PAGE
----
Expressing its anguish over the future of a Non-Resident Indian who was not able to fly back to his workplace in Saudi Arabia even after getting the two jabs of Covaxin, the Kerala High Court, on Tuesday, asked the Centre to inform the court why the vaccine has not been recognised by Saudi Arabia.
Justice PV Kunhikrishnan also asked whether the Centre was bound to redress the grievance of a citizen if he/she loses his livelihood due to a state-sponsored vaccination scheme.
These queries were raised by the court when a petition filed by Girikumar Thekkan of Kannur seeking permission to re-vaccinate himself with the internationally-accepted Covishield vaccine came up for hearing. He sought the permission as the indigenously developed Covaxin that he took had not been recognised by the Saudi government.
‘A clear violation’
The Court orally observed that it could not say that a booster shot of Covishield should be provided to the petitioner. But it was a great casualty and a clear violation of fundamental rights. Now there were two groups of people in the country – while the ones who got Covishield could travel across international borders, others who chose Covaxin were refrained from doing so.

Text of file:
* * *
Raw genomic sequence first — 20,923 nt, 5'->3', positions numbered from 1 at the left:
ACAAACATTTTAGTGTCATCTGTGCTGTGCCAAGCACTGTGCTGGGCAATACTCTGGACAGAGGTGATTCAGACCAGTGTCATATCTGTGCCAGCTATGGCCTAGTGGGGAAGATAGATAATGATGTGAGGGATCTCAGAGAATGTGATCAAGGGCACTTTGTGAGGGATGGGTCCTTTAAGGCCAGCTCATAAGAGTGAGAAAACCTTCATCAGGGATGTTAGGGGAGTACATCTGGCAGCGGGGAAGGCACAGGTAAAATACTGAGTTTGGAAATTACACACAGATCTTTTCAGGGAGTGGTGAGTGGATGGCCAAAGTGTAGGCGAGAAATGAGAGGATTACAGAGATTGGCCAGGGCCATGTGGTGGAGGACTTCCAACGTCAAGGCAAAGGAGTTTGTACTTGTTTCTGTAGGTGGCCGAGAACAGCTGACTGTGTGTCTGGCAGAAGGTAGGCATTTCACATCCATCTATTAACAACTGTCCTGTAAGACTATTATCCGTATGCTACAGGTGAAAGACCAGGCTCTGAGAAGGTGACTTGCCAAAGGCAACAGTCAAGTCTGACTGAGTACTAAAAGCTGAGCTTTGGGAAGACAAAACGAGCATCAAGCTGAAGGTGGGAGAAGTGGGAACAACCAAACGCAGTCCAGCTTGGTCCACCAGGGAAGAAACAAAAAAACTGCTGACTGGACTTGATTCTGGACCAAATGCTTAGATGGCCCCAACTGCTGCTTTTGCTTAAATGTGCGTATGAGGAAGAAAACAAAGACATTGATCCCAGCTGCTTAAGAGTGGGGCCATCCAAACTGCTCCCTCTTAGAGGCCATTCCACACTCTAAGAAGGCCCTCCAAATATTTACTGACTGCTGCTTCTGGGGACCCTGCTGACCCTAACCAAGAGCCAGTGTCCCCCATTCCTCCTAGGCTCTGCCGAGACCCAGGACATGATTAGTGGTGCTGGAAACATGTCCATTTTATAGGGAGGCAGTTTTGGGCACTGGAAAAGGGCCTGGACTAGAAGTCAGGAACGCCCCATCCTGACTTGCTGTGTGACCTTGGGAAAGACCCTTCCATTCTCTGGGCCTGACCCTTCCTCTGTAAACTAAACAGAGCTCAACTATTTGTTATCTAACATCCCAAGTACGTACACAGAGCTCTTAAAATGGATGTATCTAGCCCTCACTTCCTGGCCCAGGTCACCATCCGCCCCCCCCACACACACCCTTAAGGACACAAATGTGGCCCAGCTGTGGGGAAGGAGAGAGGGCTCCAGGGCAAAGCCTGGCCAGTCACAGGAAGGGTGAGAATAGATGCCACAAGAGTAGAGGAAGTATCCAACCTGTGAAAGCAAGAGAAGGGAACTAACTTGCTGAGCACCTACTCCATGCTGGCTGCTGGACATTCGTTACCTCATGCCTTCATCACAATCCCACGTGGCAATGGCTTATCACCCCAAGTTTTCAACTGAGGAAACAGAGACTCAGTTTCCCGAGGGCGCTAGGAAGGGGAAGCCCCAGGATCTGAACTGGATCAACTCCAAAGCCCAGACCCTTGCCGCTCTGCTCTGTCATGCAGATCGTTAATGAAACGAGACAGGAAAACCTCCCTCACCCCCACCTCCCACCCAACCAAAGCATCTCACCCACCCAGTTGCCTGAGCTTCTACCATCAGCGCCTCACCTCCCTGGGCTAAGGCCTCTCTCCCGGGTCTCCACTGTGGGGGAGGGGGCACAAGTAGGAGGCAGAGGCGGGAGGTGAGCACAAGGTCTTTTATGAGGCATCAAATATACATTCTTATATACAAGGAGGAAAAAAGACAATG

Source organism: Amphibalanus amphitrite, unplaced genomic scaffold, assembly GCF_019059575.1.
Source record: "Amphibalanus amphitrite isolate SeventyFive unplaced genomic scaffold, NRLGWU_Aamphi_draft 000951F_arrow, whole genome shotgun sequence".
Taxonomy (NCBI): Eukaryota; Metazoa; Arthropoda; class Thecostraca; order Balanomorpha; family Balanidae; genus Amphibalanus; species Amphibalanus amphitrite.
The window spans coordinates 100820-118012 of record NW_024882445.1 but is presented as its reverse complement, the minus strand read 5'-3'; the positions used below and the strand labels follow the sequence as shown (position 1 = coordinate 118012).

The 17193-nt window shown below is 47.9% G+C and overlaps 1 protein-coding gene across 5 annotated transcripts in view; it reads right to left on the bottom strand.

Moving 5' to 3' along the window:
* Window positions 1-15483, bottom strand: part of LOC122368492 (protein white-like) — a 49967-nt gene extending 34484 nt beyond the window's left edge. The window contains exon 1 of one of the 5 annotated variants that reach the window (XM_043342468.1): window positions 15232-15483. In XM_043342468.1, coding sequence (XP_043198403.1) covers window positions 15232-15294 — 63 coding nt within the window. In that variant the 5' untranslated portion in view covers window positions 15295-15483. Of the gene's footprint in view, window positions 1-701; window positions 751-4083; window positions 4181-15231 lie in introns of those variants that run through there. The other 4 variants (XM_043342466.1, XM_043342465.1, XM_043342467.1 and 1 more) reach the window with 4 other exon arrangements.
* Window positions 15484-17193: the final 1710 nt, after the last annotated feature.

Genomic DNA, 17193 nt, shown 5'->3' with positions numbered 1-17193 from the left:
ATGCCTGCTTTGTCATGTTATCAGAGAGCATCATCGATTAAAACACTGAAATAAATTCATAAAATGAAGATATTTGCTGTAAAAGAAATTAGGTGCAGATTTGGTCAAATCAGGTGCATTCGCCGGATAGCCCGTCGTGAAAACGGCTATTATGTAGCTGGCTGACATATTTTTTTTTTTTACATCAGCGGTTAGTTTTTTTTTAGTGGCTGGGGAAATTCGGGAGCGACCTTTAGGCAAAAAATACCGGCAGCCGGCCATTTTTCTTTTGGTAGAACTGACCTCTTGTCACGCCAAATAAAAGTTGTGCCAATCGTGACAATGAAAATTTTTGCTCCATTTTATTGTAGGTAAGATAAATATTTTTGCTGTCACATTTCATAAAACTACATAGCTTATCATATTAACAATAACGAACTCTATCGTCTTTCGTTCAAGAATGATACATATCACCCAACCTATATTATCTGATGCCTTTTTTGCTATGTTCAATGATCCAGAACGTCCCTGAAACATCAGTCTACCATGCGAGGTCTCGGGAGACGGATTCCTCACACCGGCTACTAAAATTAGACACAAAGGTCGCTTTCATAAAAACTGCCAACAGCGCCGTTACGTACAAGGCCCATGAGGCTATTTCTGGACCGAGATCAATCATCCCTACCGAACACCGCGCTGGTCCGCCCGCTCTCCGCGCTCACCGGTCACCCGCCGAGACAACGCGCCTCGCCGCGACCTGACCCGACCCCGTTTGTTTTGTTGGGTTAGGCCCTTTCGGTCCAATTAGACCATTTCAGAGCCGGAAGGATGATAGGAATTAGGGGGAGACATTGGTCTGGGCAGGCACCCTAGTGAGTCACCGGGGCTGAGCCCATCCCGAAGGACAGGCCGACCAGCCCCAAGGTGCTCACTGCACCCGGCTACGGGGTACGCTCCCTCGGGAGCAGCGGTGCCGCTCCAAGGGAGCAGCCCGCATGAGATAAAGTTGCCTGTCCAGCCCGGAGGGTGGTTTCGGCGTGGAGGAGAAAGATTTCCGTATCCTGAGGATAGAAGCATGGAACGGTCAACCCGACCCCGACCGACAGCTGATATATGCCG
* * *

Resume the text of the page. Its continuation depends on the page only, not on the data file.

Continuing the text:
“Isn’t the government answerable for this? Isn’t it the government’s duty to redress his grievance?,” the court asked. The court added that it was not blaming the Centre government at all. This was an individual concern and one was refrained from going to his workplace. Therefore, it should be redressed.
Assistant Solicitor General S Manu, appearing for the Centre, submitted that the WHO had approved Covaxin developed by Indian pharmaceutical company Bharat Biotech for emergency use. In fact, several individual countries, including the UK, had started recognising Covaxin.
The focus during the Covid pandemic was on saving the lives of people by getting them administered with the vaccines, and it was then not practical or feasible to wait for international recognition for the vaccines. The Hindu BusinessLine